Lender loses patience with Allied Farmers

Cattle being shifted down the road on a cold morning in Featherston. Allied Farmers is a rural services business. Photo / Raewyn McMaster
Cattle being shifted down the road on a cold morning in Featherston. Allied Farmers is a rural services business. Photo / Raewyn McMaster

Allied Farmers says it won't be able to repay a $500,000 loan without support from its secured lender and may have to write off the asset it had planned to sell to make the payment.

The Hawera-based company says it is "very surprised" by the statutory demand for payment of the loan plus interest of about $40,000 within 15 working days because it has been in talks with the lender to try to negotiate a timetable for repayment.

Neither the lender nor the underlying asset have been identified in Allied Farmers' statements. Notes to its 2012 accounts say the company paid $500,000 in a settlement with Hanover Finance in September 2011 which was secured over a specified loan asset.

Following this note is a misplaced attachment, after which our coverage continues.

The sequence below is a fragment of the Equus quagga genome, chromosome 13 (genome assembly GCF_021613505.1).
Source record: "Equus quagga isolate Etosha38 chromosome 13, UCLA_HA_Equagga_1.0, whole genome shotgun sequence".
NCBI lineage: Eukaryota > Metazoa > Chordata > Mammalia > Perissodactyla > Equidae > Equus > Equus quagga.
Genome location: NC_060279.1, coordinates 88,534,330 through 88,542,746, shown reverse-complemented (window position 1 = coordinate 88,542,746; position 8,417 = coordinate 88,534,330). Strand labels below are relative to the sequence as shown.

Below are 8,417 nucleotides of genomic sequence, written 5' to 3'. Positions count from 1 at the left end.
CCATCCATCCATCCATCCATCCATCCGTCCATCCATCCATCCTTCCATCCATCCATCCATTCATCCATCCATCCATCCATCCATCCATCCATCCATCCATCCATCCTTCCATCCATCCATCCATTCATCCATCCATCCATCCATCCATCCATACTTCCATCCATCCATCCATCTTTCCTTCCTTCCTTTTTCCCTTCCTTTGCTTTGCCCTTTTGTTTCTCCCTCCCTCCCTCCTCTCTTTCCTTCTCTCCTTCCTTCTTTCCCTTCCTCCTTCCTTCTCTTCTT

The demand for repayment is an event of default under Allied Farmers' secured loan facility and the company's secured lender has reserved its rights to act while so far not indicating whether it would provide credit to repay the $500,000.

In October, Allied Farmers said it was seeking more time to make the repayment. It was expecting the proceeds of the underlying asset in November but they didn't materialise.

The asset has a carrying value of $3.75 million. The company has been endeavouring to determine the value of the asset for its first-half financial statements.

While that process hasn't concluded, "partly as a result of this potential action by the lender the position of a number of parties may change and the underlying asset may need to be substantially if not completely written down," it said.

Shares of Allied Farmers last traded at 2.9 cents, valuing the company at $2.6 million.

Auditor PwC gave a 'Disclaimer of Opinion' on the company's 2012 annual report, saying there was insufficient evidence the group will generate enough cash from asset sales, reach agreement with some of its creditors, retain the support of its secured lender, and find new funding.

The company had tried to transform itself with the purchase of $394 million of Hanover and United Finance assets in a debt-for-equity swap at the end of 2009. Those assets are now valued at $22.4 million.

- BusinessDesk

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